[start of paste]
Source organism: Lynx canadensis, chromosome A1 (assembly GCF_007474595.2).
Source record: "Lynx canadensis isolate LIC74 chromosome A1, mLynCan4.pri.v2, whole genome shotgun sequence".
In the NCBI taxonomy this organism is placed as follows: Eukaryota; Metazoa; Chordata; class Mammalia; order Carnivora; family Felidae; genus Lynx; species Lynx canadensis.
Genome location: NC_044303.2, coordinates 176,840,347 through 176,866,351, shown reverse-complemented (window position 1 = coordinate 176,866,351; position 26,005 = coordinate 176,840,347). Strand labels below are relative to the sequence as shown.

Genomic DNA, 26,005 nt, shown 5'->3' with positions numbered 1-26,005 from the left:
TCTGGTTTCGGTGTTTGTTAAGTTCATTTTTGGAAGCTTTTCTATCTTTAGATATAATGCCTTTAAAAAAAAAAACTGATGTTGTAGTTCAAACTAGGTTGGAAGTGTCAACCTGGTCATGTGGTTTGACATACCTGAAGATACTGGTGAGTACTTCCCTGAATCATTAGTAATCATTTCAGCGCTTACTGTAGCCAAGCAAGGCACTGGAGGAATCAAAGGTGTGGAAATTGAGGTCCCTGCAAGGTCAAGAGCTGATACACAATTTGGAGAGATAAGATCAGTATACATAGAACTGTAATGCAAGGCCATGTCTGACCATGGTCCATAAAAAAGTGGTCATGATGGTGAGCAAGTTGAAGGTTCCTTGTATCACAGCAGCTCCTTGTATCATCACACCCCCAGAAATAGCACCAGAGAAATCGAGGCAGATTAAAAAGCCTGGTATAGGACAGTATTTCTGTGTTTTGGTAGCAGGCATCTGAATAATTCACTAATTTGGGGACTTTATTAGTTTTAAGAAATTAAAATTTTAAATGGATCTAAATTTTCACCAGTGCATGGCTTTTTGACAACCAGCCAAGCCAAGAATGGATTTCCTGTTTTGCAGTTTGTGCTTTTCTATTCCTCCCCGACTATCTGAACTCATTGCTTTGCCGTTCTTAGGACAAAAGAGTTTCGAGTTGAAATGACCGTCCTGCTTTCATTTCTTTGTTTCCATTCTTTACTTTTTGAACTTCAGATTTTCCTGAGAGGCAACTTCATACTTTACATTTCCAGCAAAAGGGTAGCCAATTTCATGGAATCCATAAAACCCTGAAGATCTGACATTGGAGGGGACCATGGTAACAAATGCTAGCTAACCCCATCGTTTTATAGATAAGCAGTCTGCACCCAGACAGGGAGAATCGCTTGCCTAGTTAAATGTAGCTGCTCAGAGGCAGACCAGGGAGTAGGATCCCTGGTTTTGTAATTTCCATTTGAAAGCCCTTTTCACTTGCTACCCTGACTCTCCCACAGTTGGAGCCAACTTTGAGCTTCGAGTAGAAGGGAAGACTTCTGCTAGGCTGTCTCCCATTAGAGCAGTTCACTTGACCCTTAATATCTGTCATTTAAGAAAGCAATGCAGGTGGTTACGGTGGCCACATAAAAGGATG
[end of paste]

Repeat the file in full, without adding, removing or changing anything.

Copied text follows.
Source organism: Lynx canadensis, chromosome A1 (assembly GCF_007474595.2).
Source record: "Lynx canadensis isolate LIC74 chromosome A1, mLynCan4.pri.v2, whole genome shotgun sequence".
In the NCBI taxonomy this organism is placed as follows: Eukaryota; Metazoa; Chordata; class Mammalia; order Carnivora; family Felidae; genus Lynx; species Lynx canadensis.
Genome location: NC_044303.2, coordinates 176,840,347 through 176,866,351, shown reverse-complemented (window position 1 = coordinate 176,866,351; position 26,005 = coordinate 176,840,347). Strand labels below are relative to the sequence as shown.

Genomic DNA, 26,005 nt, shown 5'->3' with positions numbered 1-26,005 from the left:
TCTGGTTTCGGTGTTTGTTAAGTTCATTTTTGGAAGCTTTTCTATCTTTAGATATAATGCCTTTAAAAAAAAAAACTGATGTTGTAGTTCAAACTAGGTTGGAAGTGTCAACCTGGTCATGTGGTTTGACATACCTGAAGATACTGGTGAGTACTTCCCTGAATCATTAGTAATCATTTCAGCGCTTACTGTAGCCAAGCAAGGCACTGGAGGAATCAAAGGTGTGGAAATTGAGGTCCCTGCAAGGTCAAGAGCTGATACACAATTTGGAGAGATAAGATCAGTATACATAGAACTGTAATGCAAGGCCATGTCTGACCATGGTCCATAAAAAAGTGGTCATGATGGTGAGCAAGTTGAAGGTTCCTTGTATCACAGCAGCTCCTTGTATCATCACACCCCCAGAAATAGCACCAGAGAAATCGAGGCAGATTAAAAAGCCTGGTATAGGACAGTATTTCTGTGTTTTGGTAGCAGGCATCTGAATAATTCACTAATTTGGGGACTTTATTAGTTTTAAGAAATTAAAATTTTAAATGGATCTAAATTTTCACCAGTGCATGGCTTTTTGACAACCAGCCAAGCCAAGAATGGATTTCCTGTTTTGCAGTTTGTGCTTTTCTATTCCTCCCCGACTATCTGAACTCATTGCTTTGCCGTTCTTAGGACAAAAGAGTTTCGAGTTGAAATGACCGTCCTGCTTTCATTTCTTTGTTTCCATTCTTTACTTTTTGAACTTCAGATTTTCCTGAGAGGCAACTTCATACTTTACATTTCCAGCAAAAGGGTAGCCAATTTCATGGAATCCATAAAACCCTGAAGATCTGACATTGGAGGGGACCATGGTAACAAATGCTAGCTAACCCCATCGTTTTATAGATAAGCAGTCTGCACCCAGACAGGGAGAATCGCTTGCCTAGTTAAATGTAGCTGCTCAGAGGCAGACCAGGGAGTAGGATCCCTGGTTTTGTAATTTCCATTTGAAAGCCCTTTTCACTTGCTACCCTGACTCTCCCACAGTTGGAGCCAACTTTGAGCTTCGAGTAGAAGGGAAGACTTCTGCTAGGCTGTCTCCCATTAGAGCAGTTCACTTGACCCTTAATATCTGTCATTTAAGAAAGCAATGCAGGTGGTTACGGTGGCCACATAAAAGGATG